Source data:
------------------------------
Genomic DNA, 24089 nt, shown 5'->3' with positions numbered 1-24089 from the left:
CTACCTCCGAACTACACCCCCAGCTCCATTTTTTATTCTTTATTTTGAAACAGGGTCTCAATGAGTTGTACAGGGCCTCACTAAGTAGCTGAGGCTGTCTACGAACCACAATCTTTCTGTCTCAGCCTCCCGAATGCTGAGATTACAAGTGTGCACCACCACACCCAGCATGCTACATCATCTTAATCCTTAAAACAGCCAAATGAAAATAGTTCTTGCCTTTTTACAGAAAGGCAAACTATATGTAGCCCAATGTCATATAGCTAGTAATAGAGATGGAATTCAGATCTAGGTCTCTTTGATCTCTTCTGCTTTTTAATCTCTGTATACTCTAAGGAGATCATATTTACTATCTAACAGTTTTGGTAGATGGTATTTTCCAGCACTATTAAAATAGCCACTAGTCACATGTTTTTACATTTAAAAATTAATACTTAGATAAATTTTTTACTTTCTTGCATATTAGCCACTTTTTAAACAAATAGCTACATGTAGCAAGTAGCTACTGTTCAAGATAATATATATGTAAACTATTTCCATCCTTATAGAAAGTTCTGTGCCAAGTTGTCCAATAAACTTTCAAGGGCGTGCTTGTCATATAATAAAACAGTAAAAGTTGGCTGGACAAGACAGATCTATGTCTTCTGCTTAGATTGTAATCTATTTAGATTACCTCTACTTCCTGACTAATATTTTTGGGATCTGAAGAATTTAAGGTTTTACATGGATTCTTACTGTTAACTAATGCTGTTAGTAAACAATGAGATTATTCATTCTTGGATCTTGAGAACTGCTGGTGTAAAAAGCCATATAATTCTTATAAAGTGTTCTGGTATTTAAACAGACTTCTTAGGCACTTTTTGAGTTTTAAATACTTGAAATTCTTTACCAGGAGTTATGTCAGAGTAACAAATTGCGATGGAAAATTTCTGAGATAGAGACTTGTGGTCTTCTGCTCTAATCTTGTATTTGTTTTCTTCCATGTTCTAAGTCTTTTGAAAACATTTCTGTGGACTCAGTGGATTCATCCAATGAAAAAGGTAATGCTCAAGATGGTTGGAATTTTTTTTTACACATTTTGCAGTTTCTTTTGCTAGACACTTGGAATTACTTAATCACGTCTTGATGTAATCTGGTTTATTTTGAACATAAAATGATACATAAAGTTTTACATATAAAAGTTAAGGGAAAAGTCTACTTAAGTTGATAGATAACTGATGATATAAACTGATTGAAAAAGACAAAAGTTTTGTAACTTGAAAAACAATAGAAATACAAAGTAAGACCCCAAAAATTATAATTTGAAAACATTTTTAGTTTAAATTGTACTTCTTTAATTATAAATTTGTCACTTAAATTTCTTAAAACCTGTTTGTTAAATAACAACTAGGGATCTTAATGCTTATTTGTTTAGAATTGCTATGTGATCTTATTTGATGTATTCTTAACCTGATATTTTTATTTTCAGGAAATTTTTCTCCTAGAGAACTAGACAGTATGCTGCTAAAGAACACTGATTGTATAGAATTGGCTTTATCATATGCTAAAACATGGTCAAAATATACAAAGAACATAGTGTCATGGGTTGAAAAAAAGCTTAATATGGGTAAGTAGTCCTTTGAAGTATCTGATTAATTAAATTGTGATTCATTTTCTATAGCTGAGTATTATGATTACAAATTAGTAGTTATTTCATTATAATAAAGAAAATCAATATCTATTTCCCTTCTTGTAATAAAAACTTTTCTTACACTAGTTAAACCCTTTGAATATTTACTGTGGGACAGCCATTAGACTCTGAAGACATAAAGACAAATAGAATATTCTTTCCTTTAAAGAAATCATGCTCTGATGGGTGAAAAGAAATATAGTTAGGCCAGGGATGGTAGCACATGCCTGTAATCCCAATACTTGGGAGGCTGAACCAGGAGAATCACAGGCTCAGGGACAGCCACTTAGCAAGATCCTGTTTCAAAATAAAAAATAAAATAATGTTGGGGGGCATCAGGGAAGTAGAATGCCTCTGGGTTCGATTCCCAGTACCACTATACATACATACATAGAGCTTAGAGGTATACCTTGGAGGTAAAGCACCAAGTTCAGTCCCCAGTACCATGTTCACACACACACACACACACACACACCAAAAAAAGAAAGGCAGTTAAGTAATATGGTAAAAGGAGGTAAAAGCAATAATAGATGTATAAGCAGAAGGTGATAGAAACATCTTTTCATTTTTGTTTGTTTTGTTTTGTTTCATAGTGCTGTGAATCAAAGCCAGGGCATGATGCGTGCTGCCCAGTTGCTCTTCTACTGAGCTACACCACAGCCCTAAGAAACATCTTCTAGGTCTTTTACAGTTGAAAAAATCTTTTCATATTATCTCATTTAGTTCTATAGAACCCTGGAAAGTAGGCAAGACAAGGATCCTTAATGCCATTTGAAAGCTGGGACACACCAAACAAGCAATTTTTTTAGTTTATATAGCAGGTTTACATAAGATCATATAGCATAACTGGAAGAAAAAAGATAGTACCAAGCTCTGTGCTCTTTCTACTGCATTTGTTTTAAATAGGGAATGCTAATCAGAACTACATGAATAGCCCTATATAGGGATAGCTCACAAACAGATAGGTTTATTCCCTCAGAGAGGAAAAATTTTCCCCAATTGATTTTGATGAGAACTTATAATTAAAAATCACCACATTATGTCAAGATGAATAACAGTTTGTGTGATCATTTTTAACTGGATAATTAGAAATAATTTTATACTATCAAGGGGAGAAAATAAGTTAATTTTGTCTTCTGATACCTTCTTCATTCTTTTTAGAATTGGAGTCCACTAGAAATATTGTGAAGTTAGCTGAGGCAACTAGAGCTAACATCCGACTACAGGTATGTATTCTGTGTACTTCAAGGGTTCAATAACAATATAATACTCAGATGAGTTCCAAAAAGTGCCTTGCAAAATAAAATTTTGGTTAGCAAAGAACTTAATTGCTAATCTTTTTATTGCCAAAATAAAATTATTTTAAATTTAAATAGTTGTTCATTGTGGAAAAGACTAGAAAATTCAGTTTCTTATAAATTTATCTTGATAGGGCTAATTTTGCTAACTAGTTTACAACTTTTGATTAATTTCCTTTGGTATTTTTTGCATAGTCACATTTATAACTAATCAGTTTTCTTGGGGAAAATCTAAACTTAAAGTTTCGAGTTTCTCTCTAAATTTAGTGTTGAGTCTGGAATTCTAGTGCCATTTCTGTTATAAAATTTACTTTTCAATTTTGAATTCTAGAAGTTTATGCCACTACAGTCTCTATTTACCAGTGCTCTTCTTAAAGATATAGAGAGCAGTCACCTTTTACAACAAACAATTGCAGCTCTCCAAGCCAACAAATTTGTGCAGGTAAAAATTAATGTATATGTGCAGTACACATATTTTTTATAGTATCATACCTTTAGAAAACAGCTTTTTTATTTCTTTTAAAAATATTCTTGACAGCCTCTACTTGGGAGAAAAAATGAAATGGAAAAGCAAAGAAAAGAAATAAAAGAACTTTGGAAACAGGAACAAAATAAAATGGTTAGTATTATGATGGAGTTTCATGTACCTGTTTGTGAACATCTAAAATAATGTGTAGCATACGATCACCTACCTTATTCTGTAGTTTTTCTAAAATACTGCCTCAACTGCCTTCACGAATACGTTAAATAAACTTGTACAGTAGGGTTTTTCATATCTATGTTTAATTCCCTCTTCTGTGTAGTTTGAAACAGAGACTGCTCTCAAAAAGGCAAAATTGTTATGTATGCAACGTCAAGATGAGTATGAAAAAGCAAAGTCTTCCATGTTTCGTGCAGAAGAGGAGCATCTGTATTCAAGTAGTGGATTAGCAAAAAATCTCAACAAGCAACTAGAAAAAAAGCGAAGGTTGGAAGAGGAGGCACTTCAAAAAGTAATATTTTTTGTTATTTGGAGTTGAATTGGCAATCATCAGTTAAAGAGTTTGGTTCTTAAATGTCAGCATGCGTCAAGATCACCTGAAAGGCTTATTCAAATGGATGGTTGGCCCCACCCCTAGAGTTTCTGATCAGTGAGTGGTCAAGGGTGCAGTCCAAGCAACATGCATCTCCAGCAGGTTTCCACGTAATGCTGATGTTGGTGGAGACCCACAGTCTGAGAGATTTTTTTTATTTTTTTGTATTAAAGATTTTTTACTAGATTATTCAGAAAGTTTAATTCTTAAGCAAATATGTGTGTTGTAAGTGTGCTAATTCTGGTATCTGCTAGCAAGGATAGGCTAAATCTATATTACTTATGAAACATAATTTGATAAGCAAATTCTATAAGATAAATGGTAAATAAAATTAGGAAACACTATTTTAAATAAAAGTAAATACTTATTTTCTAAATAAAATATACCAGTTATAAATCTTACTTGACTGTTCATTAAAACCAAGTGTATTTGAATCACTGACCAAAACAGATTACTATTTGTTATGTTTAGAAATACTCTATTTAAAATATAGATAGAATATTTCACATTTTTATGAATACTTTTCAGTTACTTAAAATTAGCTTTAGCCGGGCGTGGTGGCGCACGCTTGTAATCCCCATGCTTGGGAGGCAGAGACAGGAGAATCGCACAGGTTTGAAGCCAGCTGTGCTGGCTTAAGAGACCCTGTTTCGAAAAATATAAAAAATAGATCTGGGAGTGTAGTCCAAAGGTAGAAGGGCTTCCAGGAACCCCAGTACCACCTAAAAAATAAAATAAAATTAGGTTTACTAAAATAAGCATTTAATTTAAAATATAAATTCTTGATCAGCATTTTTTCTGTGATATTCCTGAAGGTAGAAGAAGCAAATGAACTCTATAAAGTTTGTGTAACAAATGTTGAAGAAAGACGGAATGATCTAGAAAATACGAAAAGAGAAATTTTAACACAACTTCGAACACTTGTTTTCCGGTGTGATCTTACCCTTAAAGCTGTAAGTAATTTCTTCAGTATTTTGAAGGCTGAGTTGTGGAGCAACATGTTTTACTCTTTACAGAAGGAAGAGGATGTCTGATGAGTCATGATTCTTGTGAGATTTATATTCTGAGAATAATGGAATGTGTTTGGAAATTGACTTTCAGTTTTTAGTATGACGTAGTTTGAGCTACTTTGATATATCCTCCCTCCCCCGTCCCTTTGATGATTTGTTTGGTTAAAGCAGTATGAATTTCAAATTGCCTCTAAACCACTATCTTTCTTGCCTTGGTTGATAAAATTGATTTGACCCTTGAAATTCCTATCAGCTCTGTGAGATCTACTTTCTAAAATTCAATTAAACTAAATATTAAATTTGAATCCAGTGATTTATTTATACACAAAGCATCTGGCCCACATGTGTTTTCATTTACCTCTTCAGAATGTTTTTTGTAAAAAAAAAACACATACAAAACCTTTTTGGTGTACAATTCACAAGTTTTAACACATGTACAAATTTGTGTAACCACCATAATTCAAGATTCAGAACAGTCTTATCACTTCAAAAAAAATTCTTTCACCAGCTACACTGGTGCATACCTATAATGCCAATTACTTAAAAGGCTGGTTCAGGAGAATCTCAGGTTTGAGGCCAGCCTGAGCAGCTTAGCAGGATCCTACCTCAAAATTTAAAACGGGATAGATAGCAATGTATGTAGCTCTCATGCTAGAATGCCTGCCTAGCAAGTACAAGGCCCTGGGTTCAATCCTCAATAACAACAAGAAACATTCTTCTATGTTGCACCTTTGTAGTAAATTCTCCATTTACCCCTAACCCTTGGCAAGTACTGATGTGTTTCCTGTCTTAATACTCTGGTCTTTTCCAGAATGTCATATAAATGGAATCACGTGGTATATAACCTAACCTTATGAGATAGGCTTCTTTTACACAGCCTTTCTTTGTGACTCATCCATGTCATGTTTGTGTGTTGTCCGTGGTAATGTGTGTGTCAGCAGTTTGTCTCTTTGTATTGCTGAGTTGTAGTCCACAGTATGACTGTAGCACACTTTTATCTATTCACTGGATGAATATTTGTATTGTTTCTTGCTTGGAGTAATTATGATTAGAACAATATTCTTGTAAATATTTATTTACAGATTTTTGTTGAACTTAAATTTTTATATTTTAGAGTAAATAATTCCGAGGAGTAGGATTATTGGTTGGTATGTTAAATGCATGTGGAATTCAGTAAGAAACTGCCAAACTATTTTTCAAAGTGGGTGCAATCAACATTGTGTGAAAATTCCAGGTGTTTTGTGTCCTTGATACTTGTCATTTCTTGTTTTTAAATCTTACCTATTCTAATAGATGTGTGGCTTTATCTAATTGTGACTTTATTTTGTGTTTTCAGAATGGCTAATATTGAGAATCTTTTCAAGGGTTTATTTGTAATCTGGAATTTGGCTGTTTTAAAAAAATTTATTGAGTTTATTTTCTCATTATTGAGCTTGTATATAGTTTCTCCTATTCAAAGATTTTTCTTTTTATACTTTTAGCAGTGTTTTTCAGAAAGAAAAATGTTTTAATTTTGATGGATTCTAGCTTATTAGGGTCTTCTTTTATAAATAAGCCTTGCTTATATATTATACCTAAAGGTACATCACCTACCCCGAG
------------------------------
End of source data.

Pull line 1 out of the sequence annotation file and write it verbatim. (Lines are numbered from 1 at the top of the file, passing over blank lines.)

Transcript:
Genomic DNA, 24089 nt, shown 5'->3' with positions numbered 1-24089 from the left: